Instructor Introduction to Student Support

This is a text transcript of a slideshow used to introduce instructors to student support and the Disabled Students’ Program (DSP) at Berkeley. Transcribed/lightly edited for readability by Peyrin.

See this post for an introduction aimed at first-time TAs.

What is the Disabled Students’ Program (DSP)

  • Some Goals:
    • Student accommodations and services
    • Collaboration with campus community to remove barriers to educational access
    • Implement the University’s values of equity and inclusion. An accessible environment universally benefits everyone.

Goals Today

  • Give you the tools to support DSP’s goals in your own classes.
  • Offer tips for handling accommodations and extenuating circumstances that is easier for you and your students.
  • Reduce burden on course staff.
  • Improve student outcomes.


  • Route communications about DSP and extenuating circumstances through limited members of course staff (preferably 1 DSP TA).
    • If one person is not enough, split the workload clearly. Some options:
      • Split the roster alphabetically by last name. This system is used by the ESS advisors
      • Split the workload by type, eg extensions v student meetings. This system is used in 61B and 61C, but requires robust communication between student support staff when handing off students
  • Create one form for all extension and accommodation requests.
  • Keep student documentation and personal information separate from course materials. Only the instructor, head TAs, DSP TA, and the grading TA need access to this information.


  • If you need documentation, an email from a student’s DSP specialist is sufficient. Do not request details or a doctor’s note.
  • All DSP information should be in a single place with access controls. Only head TAs, DSP TA, and the grading TA should be able to access it.
  • Do not disclose a student’s DSP status. Due to potential stigma, it should be the student’s choice whether to inform their section TA of their DSP status.
  • The DSP office verifies student medical information, and is an important layer of abstraction to protect student confidentiality.
  • While some students may want their discussion TA informed to more easily receive accommodations in section, others may not consent to their information being shared.

Let people know!

  • Announce DSP, accommodations, and the request form.
    • Include them in your slides during the first day of lecture.
    • Describe them fully on your syllabus.
    • Provide a clear link to the form on the course website.
  • Send an onboarding email to your DSP students.
    • This should be from their point of contact with course staff.
    • Describe the steps your course is taking to protect their privacy.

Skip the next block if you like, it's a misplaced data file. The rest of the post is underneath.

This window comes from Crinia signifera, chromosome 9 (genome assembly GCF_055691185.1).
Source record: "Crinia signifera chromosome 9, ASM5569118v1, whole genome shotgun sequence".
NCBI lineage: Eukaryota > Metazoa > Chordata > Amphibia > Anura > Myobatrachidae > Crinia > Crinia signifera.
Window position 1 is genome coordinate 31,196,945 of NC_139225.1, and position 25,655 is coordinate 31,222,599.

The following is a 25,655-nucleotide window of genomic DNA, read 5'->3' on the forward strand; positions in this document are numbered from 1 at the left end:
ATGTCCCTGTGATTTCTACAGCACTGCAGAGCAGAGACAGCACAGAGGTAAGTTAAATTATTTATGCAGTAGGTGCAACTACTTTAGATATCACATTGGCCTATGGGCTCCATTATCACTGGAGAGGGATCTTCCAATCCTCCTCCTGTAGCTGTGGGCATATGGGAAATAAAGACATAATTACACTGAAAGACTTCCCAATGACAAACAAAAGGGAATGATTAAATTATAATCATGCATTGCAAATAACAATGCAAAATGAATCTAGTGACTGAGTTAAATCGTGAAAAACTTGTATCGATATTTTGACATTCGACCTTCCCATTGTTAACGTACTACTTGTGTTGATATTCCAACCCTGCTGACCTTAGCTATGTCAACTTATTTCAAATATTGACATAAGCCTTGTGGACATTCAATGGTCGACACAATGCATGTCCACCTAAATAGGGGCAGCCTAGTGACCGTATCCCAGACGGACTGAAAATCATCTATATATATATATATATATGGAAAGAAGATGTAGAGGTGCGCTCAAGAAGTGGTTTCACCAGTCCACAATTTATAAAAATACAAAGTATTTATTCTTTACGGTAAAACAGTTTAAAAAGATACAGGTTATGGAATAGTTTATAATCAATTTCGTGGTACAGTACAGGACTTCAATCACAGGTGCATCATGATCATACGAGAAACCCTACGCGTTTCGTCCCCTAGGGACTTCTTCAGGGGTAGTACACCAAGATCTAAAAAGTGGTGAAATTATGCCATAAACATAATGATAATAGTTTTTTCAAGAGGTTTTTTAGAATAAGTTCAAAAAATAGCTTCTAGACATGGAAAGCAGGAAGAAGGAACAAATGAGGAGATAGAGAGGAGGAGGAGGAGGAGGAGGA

• Give students the opportunity to state their needed accommodations in their own words.
    • If a student has accommodations that affect their section TA, ask if they would like us to disclose their status to their section lead on their behalf.
  • Keeping students informed will greatly decrease work for course staff.
  • A student’s own words are often more clear than the DSP letter.

Accommodations should be constructive and efficient

  • Extensions automatically apply to project partners.
  • Any slip-days in the course should be in addition to a student’s extensions
  • Create a fixed number of days for pre-approved short extensions. We recommend 3 or 4 days. This policy can be disclosed to DSP students, but should generally be kept internal to course staff.
  • For students without extension accommodations, regardless of DSP status, we recommend giving the DSP TA the authority to grant an identical extension if they believe the request was made in good faith.
  • For longer extensions or extraordinary situations, do not turn down requests made in good faith! Instead, escalate the request so head TAs, instructors, course managers and the student’s DSP specialist can collaborate to find a solution.

Support Students

  • Set aside some time to create email templates for common use cases.
    • Onboarding email for DSP students.
    • Mid-semester and near-end-of semester check for students who are struggling in the course.
  • Have a clear path of escalation for complex cases.
    • Who should the DSP TA contact when they receive requests that aren’t pre-approved?
    • Who will attend any one-on-ones for students who need larger course alterations or have missed large portions of the class?
    • If a student feels they may need to modify their participation in the course, help get them in contact with an academic advisor and, if appropriate, their DSP specialist.